Department of Cancer Biology and the Cancer Center
Animals; Butylhydroxybutylnitrosamine; Carcinogens; Disease Progression; Female; Gene Expression Profiling; Gene Expression Regulation, Neoplastic; Humans; Membrane Proteins; Mice; Mice, Transgenic; Microtubule-Associated Proteins; Neoplasm Proteins; Polymerase Chain Reaction; Transgenes; Tumor Suppressor Protein p53; Urinary Bladder; Urinary Bladder Neoplasms; induced
Cancer Biology | Genetics | Urology
Gene signatures that predict aggressive tumor behavior at the earliest stages of disease, ideally before overt tissue abnormalities, are urgently needed. To search for such genes, we generated a transgenic model of survivin, an essential regulator of cell division and apoptosis overexpressed in cancer. Transgenic expression of survivin in the urinary bladder did not cause histologic abnormalities of the urothelium. However, microarray analysis revealed that survivin-expressing bladders exhibited profound changes in gene expression profile affecting extracellular matrix and inflammatory genes. Following exposure to a bladder carcinogen, N-butyl-N-(4-hydroxybutyl) nitrosamine (OH-BBN), survivin transgenic animals exhibited accelerated tumor progression, preferential incidence of tumors as compared with premalignant lesions, and dramatically abbreviated survival. Conversely, transgenic expression of a survivin Thr34-->Ala dominant-negative mutant did not cause changes in gene expression or accelerated tumor progression after OH-BBN treatment. Therefore, survivin expression induces global transcriptional changes in the tissue microenvironment that may promote tumorigenesis. Detection of survivin or its associated gene signature may provide an early biomarker of aggressive tumor behavior before the appearance of tissue abnormalities.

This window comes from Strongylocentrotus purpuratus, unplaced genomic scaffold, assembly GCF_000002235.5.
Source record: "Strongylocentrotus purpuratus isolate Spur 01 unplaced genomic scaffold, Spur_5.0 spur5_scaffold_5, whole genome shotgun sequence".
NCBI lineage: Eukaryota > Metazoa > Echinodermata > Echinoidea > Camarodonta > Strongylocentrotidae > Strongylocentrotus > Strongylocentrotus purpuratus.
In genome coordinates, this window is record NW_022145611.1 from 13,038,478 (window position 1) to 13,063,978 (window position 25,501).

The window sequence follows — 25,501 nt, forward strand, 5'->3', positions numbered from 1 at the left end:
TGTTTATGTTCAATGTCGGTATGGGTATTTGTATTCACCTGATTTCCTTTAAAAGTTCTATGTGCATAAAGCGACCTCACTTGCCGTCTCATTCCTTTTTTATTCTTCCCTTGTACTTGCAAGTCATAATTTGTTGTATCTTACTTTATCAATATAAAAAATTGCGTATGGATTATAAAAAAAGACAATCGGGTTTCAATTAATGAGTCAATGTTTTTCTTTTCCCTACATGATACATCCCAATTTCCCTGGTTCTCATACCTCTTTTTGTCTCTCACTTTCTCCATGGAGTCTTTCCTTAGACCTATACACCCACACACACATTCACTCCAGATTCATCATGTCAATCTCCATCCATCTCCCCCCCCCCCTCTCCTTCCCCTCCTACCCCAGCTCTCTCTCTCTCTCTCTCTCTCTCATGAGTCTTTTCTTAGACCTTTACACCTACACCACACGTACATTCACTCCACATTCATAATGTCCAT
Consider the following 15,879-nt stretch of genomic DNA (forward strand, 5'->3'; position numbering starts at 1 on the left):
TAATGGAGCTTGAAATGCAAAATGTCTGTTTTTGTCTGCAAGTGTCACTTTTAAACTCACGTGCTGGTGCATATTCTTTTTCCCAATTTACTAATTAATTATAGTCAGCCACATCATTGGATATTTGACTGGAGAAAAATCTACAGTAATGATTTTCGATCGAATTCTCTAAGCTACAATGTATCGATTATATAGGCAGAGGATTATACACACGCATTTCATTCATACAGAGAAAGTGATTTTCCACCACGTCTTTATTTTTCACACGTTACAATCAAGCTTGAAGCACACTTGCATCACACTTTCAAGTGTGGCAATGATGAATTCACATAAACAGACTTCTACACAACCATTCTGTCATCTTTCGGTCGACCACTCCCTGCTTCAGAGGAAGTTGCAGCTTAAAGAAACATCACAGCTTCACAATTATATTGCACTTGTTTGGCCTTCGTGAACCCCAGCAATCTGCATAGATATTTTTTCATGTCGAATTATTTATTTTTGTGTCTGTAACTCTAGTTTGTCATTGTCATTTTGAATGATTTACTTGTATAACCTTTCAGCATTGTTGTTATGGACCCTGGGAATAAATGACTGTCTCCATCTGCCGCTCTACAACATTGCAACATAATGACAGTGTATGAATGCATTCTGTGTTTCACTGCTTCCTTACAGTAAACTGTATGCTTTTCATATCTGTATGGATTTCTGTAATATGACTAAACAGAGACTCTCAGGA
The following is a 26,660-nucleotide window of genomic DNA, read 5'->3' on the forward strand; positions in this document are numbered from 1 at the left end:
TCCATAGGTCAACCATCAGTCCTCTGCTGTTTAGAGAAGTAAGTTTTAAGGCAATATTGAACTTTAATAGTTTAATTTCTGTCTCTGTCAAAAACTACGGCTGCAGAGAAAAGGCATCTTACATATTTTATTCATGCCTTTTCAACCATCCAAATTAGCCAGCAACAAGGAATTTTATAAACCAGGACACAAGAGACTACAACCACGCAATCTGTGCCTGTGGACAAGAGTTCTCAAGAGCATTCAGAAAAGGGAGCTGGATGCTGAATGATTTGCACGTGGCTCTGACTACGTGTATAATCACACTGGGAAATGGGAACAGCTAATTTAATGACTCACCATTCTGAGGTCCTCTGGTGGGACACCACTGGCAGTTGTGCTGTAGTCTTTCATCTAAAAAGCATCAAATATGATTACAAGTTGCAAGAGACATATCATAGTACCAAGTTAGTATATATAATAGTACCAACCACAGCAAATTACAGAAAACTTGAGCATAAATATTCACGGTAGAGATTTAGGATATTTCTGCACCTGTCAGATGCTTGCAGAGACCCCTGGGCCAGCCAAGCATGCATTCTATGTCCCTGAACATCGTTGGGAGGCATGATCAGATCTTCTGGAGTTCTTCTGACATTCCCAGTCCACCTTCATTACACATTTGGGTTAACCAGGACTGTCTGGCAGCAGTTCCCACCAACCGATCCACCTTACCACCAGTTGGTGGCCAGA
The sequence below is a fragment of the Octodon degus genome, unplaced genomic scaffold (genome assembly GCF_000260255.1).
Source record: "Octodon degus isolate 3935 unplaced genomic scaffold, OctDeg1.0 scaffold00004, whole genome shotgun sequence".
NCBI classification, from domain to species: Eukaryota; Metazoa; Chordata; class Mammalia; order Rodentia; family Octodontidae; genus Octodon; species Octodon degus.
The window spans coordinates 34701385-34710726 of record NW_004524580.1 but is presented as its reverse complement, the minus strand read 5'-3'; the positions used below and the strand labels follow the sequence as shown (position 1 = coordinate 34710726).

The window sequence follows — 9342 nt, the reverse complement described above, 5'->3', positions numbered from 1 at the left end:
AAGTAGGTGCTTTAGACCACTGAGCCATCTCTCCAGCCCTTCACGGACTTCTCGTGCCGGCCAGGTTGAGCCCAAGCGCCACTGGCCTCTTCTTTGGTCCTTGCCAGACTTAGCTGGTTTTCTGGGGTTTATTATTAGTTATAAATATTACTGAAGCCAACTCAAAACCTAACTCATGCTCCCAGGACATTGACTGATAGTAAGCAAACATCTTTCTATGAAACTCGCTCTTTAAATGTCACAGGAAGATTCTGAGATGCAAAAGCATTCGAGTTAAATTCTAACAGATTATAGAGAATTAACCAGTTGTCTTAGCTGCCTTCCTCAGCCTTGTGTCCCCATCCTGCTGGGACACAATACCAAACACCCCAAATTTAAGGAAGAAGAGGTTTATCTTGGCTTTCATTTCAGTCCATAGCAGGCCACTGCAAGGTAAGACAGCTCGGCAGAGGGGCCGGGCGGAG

DOI of Published Version
Cancer Res. 2005 May 1;65(9):3531-4. Link to article on publisher's site
Salz, Whitney; Eisenberg, Dan; Plescia, Janet; Garlick, David S.; Weiss, Robert M.; Wu, Xue-Ru; Sun, Tung-Tien; and Altieri, Dario C., "A survivin gene signature predicts aggressive tumor behavior" (2005). Open Access Articles. 353.